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The Corner

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Pearl Harbor Day, Cont’d



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An e-mail:

Enjoyed your Corner article on the Pearl Harbor remembrance at Fredericksburg. I’m a retired U.S. Navy CPO and a Texan and was stationed at Pearl Harbor three times in my career. I used to occasionally don my dress whites and visit the USS Arizona Memorial. My uniform was a sure draw for former Sailors to come up and speak (as I knew it would) and I had the honor and pleasure to speak not only with many survivors of the Dec 7th attack but men who fought throughout the Pacific, Destroyermen, Submariners, Battleship Sailors, Amphibs, Corpmen and Seabees  They were always quiet and modest as they described the harrowing events they lived through, always denying they were brave if I made any attempt to praise their service. It seemed they always knew someone who “was the bravest man I ever knew” or would reply that the REAL heroes were those that never returned.

One occasion that I will always carry with me was  in 1992, I met a man who was in the USS Nevada that fateful Sunday morning. We talked as he and his wife waited to board the launch that took visitors to the memorial.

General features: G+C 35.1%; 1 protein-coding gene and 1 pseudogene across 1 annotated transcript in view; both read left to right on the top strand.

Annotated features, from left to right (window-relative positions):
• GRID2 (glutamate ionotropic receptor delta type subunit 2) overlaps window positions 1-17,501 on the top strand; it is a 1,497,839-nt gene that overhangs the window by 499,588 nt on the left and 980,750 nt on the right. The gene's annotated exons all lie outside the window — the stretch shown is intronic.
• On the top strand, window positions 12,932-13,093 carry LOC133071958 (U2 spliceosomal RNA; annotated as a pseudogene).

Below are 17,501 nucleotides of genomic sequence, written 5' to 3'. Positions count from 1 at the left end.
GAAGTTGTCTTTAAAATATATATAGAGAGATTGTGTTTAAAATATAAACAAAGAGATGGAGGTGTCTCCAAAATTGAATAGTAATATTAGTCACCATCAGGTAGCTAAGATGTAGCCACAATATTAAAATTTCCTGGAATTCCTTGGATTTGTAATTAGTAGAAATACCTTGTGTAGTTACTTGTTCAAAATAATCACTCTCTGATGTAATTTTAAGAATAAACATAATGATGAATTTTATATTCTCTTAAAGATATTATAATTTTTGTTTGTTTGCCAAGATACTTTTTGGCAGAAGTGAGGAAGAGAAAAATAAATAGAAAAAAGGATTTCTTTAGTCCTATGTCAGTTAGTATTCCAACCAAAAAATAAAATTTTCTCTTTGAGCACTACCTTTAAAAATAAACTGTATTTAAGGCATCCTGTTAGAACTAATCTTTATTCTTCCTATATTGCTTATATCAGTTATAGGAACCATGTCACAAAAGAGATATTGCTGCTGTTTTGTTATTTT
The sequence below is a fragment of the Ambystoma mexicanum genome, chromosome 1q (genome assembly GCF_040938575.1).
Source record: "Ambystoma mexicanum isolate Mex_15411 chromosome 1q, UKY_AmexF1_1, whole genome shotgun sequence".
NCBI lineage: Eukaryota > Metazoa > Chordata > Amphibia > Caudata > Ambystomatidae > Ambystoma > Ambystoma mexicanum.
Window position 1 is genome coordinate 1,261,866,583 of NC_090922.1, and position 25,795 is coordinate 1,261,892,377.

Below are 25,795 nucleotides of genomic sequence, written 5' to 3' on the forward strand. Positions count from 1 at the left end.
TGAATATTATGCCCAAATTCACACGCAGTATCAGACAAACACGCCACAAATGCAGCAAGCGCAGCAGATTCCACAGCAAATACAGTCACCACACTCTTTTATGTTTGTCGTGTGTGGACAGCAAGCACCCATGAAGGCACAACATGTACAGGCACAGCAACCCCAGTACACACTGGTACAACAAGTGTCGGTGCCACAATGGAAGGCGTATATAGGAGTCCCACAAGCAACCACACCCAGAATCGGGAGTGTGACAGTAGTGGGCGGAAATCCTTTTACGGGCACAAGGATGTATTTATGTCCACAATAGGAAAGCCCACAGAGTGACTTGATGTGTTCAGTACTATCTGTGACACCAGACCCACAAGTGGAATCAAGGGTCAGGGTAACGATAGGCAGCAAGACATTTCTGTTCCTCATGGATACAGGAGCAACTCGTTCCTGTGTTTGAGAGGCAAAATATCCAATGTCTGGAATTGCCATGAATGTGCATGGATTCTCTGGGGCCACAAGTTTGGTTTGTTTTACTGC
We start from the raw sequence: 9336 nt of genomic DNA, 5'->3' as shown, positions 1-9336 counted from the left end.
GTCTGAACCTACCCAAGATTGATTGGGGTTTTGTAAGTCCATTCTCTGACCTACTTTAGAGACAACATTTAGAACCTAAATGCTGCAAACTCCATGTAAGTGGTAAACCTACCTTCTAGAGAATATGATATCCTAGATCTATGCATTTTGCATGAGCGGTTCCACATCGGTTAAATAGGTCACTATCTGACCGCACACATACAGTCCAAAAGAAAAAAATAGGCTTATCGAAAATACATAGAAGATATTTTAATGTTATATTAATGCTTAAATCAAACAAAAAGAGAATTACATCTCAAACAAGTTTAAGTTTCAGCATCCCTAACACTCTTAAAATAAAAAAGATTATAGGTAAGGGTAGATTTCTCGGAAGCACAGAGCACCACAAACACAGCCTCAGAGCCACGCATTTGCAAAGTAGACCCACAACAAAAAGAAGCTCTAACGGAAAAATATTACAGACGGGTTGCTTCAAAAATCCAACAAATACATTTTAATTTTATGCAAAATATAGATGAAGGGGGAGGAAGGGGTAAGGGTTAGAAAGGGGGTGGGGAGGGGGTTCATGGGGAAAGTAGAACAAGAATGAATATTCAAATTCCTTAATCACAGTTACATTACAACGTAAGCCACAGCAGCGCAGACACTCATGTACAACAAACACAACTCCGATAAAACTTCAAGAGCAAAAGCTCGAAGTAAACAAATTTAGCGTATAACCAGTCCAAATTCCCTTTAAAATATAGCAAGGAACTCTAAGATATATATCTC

I won’t go into details but he definitely saw and did a lot. We didn’t realize it at the time but we visited for over two hours. When he excused himself, his wife took his place beside me. I apologized for taking up so much of their time but she took my hand and thanked me. I asked why and she replied that they had been married almost 60 years but that her husband had always refused to speak of that day and that she learned much about him that she never knew.

She continued that this visit was their first and last, an opportunity for her husband to say farewell to something that had shaped him and to honor his shipmates. She said she could see a burden lift from his shoulders as he related  to me that which he kept so long hidden. When he returned we all shook hands and parted. If his wife had not spoken I never would have known for he came from a generation of men that kept such things to themselves. I will never forget that day and the honor that was granted me. A Sailor of one generation being there for one who had walked the decks before him.



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